The 81st Annual Meeting of the American Association of Physical Anthropologists (2012)

Small mammal assemblages from the Chadron Formation of Nebraska and implications for understanding late Eocene primate community ecology


1Anthropology Program, Saint Cloud State University, 2Department of Anthropology, University of Montana, 3Department of Anatomy, Des Moines University

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The end of the Eocene in North America is characterized by climatic change, faunal turnover, and an associated decline in primate diversity. While primates survive in tropical refugia during the late Eocene, they eventually go extinct in the Oligocene of North America. Gaps in the distribution of fossiliferous late Eocene deposits and knowledge of small mammal communities limit our understanding of this critical period in North American primate evolution. As a result, we have undertaken paleoanthropological fieldwork in late Eocene Duchesnean- and Chadronian-aged deposits within the Oglala National Grassland of northwestern Nebraska in order to address small mammal diversity during this important period.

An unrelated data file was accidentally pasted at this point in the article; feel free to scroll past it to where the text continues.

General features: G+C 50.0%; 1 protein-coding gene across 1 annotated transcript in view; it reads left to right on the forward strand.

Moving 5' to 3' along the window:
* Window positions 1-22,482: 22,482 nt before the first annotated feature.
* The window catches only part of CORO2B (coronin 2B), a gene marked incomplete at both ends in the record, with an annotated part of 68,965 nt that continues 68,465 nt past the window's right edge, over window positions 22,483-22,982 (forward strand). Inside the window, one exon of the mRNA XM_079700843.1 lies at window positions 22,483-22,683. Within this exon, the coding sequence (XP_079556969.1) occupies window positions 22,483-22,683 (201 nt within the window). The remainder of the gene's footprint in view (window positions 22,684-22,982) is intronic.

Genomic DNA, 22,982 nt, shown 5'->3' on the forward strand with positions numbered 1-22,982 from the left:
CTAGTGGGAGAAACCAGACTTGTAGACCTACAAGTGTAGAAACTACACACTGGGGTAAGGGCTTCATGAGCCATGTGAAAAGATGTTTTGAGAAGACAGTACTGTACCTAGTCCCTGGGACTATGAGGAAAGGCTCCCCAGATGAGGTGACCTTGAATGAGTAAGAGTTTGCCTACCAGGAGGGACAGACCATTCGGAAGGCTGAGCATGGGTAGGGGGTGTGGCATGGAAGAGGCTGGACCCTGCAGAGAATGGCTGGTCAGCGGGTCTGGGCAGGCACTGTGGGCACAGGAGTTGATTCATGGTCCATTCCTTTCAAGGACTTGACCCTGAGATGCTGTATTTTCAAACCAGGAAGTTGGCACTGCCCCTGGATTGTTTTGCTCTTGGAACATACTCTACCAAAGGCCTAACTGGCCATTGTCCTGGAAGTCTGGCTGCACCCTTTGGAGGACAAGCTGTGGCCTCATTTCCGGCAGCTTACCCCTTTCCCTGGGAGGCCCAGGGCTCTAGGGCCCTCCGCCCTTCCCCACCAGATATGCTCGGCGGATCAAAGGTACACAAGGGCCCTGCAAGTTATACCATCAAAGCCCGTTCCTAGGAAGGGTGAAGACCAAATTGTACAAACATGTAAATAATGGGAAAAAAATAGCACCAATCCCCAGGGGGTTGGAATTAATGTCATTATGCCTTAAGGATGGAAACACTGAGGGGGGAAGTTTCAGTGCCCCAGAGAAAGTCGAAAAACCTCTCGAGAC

In this paper, we present preliminary analyses of small mammal fossils from a concentration of anthill accumulations in the late Eocene, Peanut Peak Member of the Chadron Formation in northwestern Nebraska. The relative concentrations of small mammal taxa were calculated on the basis of mandibular and maxillary premolar and molar taxonomic identifications. To date, our faunal concentrations are: Multituberculata (0.5%), Marsupialia (4.0%), Insectivora (11.1%), Primates (0.25%), Lagomorpha (6.8%), Rodentia (66.5%), and Carnivora (10.8%). These percentages are similar to previously reported data from the nearby Chadronian-aged Raben Ranch locality, despite disparate taphonomic agents accumulating the fossils. These data expand our knowledge of an important period in North American primate evolution, during which there is a change in the taxonomic composition of small mammal communities accompanied by a decline in primate diversity.

This study was funded by an IOER Research Grant, project number 2010-20.

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